Hydrogen’s path into the gas supply chain
Governments in most of the largest European gas markets are committed to COP21 decarbonisation targets. Some future targets are likely to be missed. But it now appears very unlikely that governments will either abandon their commitment to large scale decarbonisation by 2050, or substantially delay its implementation.
There looks to be a formidable social and political momentum building behind the decarbonisation of Europe. As decarbonisation of power markets gathers pace, the focus is shifting to gas.
There appear to be broadly three ways that natural gas (methane) demand can be decarbonised:
- Replacement with biogas
- Replacement with hydrogen
Decarbonisation using electrification and biogas alone looks to be a very challenging prospect. This supports the case for the evolution of significant role for hydrogen. Today we take a closer look at how hydrogen could impact the European gas supply chain.
A supply chain schematic
Methane is structurally embedded in the European energy mix. It is sourced from two main supply chains, pipeline supply and LNG, as shown in the blue boxes in Diagram 1.
Diagram 1: European gas related supply chains
Source: Timera Energy
The evolving supply chains required to decarbonise the European gas market are represented in the ‘green gas’ and ‘green power’ chains on the right hand side of Diagram 1.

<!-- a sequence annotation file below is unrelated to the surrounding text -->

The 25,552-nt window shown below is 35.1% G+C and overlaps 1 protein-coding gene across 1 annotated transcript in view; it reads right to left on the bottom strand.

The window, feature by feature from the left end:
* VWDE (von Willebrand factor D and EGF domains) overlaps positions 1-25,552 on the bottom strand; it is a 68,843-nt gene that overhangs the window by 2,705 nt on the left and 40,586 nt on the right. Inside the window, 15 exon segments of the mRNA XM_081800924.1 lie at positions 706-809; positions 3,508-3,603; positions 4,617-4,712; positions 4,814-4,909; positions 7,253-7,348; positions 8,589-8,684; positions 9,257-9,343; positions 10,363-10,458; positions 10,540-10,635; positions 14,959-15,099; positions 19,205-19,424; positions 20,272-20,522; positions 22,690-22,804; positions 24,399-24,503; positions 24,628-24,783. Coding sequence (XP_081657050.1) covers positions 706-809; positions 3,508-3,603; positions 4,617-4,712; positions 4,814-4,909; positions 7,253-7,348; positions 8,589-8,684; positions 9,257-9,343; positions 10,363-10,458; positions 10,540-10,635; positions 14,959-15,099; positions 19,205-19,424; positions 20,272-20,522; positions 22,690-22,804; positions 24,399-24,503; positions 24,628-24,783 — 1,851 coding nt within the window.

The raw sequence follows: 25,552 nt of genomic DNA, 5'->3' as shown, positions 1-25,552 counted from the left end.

These low carbon supply chains have had a relatively limited impact on European gas demand to date (wind & solar displacement of CCGTs in the power sector being the most notable impact so far). But this impact is set to accelerate into the 2030s.
The benefits of hydrogen usage
The key benefits of hydrogen relate in part to the challenges associated with biogas and electrification.
The impact of biogas will likely be restricted by limited European resource potential. It is also expensive to manufacture biogas to a quality & consistency that allows it to be injected into conventional methane networks. This suggests that the role of biogas will be restricted to dedicated local area networks.
Electrification of the power sector is gathering pace, but there are some big practical challenges to the much touted ‘electrify everything’ solution. For example:
- Power: Seasonal power market flexibility in Northern Europe (where weather drives larger seasonal load swings, solar is less effective)
- Heat: The provision of heat for industrial processes and for some space heating (where heat pumps effectiveness is restricted by low temperatures or poor insulation).
- Transport: Heavy and long distance transport and aviation, where range and cost make batteries challenging.
Hydrogen networks could also substantially reduce the requirement for expensive interconnection to decarbonise the power sector.
The means & costs of hydrogen production
Hydrogen is not a new phenomenon. ‘Brown’ hydrogen is widely produced for industrial usage today (e.g. produced by carbon emitting reformation of fossil fuels). But it is currently relatively expensive to produce decarbonised hydrogen. There are several ways to do this:
- ‘Green’ hydrogen: Electrolysis using renewable electricity
- ‘Blue’ hydrogen: Methane reformation with CCS to capture and store emitted carbon
- Pyrolisis: An evolving technology which does not require CCS and involves transformation of methane into hydrogen and ‘carbon black’ (useful in industrial processes such as steel production).